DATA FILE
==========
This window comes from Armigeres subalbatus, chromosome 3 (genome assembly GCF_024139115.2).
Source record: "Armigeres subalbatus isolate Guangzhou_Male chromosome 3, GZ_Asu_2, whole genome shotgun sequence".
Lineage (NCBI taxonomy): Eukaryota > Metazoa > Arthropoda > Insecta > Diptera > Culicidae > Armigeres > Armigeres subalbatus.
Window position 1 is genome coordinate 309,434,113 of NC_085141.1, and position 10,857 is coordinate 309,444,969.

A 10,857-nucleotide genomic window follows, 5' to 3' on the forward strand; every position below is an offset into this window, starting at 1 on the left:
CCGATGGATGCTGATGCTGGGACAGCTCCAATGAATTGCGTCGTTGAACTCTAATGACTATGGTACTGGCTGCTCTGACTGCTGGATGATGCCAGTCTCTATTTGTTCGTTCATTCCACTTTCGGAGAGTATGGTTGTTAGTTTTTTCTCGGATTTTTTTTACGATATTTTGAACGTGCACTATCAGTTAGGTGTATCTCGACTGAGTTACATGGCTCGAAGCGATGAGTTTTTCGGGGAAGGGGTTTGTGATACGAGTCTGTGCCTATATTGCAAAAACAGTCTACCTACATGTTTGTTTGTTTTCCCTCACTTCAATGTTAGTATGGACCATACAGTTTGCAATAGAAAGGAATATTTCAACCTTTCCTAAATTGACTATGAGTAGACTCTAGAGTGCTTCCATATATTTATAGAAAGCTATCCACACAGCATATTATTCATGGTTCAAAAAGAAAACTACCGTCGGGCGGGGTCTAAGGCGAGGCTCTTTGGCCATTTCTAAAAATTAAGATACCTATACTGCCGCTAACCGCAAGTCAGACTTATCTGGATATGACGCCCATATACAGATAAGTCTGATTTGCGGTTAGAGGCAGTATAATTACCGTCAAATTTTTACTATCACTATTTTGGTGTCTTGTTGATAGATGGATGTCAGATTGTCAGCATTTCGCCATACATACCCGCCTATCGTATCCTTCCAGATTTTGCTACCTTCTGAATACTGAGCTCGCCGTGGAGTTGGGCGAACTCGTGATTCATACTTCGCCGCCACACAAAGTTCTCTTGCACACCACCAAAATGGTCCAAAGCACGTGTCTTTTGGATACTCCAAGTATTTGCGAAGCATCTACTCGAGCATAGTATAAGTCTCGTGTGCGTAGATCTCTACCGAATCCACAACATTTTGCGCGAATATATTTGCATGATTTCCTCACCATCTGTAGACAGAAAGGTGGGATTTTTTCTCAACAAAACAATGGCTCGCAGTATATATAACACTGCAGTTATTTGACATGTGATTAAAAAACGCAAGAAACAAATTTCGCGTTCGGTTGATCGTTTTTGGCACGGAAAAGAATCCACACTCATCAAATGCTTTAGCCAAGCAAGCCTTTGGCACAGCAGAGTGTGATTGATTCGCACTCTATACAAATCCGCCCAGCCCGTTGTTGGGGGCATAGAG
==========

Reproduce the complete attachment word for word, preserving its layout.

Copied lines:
This window comes from Armigeres subalbatus, chromosome 3 (genome assembly GCF_024139115.2).
Source record: "Armigeres subalbatus isolate Guangzhou_Male chromosome 3, GZ_Asu_2, whole genome shotgun sequence".
Lineage (NCBI taxonomy): Eukaryota > Metazoa > Arthropoda > Insecta > Diptera > Culicidae > Armigeres > Armigeres subalbatus.
Window position 1 is genome coordinate 309,434,113 of NC_085141.1, and position 10,857 is coordinate 309,444,969.

A 10,857-nucleotide genomic window follows, 5' to 3' on the forward strand; every position below is an offset into this window, starting at 1 on the left:
CCGATGGATGCTGATGCTGGGACAGCTCCAATGAATTGCGTCGTTGAACTCTAATGACTATGGTACTGGCTGCTCTGACTGCTGGATGATGCCAGTCTCTATTTGTTCGTTCATTCCACTTTCGGAGAGTATGGTTGTTAGTTTTTTCTCGGATTTTTTTTACGATATTTTGAACGTGCACTATCAGTTAGGTGTATCTCGACTGAGTTACATGGCTCGAAGCGATGAGTTTTTCGGGGAAGGGGTTTGTGATACGAGTCTGTGCCTATATTGCAAAAACAGTCTACCTACATGTTTGTTTGTTTTCCCTCACTTCAATGTTAGTATGGACCATACAGTTTGCAATAGAAAGGAATATTTCAACCTTTCCTAAATTGACTATGAGTAGACTCTAGAGTGCTTCCATATATTTATAGAAAGCTATCCACACAGCATATTATTCATGGTTCAAAAAGAAAACTACCGTCGGGCGGGGTCTAAGGCGAGGCTCTTTGGCCATTTCTAAAAATTAAGATACCTATACTGCCGCTAACCGCAAGTCAGACTTATCTGGATATGACGCCCATATACAGATAAGTCTGATTTGCGGTTAGAGGCAGTATAATTACCGTCAAATTTTTACTATCACTATTTTGGTGTCTTGTTGATAGATGGATGTCAGATTGTCAGCATTTCGCCATACATACCCGCCTATCGTATCCTTCCAGATTTTGCTACCTTCTGAATACTGAGCTCGCCGTGGAGTTGGGCGAACTCGTGATTCATACTTCGCCGCCACACAAAGTTCTCTTGCACACCACCAAAATGGTCCAAAGCACGTGTCTTTTGGATACTCCAAGTATTTGCGAAGCATCTACTCGAGCATAGTATAAGTCTCGTGTGCGTAGATCTCTACCGAATCCACAACATTTTGCGCGAATATATTTGCATGATTTCCTCACCATCTGTAGACAGAAAGGTGGGATTTTTTCTCAACAAAACAATGGCTCGCAGTATATATAACACTGCAGTTATTTGACATGTGATTAAAAAACGCAAGAAACAAATTTCGCGTTCGGTTGATCGTTTTTGGCACGGAAAAGAATCCACACTCATCAAATGCTTTAGCCAAGCAAGCCTTTGGCACAGCAGAGTGTGATTGATTCGCACTCTATACAAATCCGCCCAGCCCGTTGTTGGGGGCATAGAG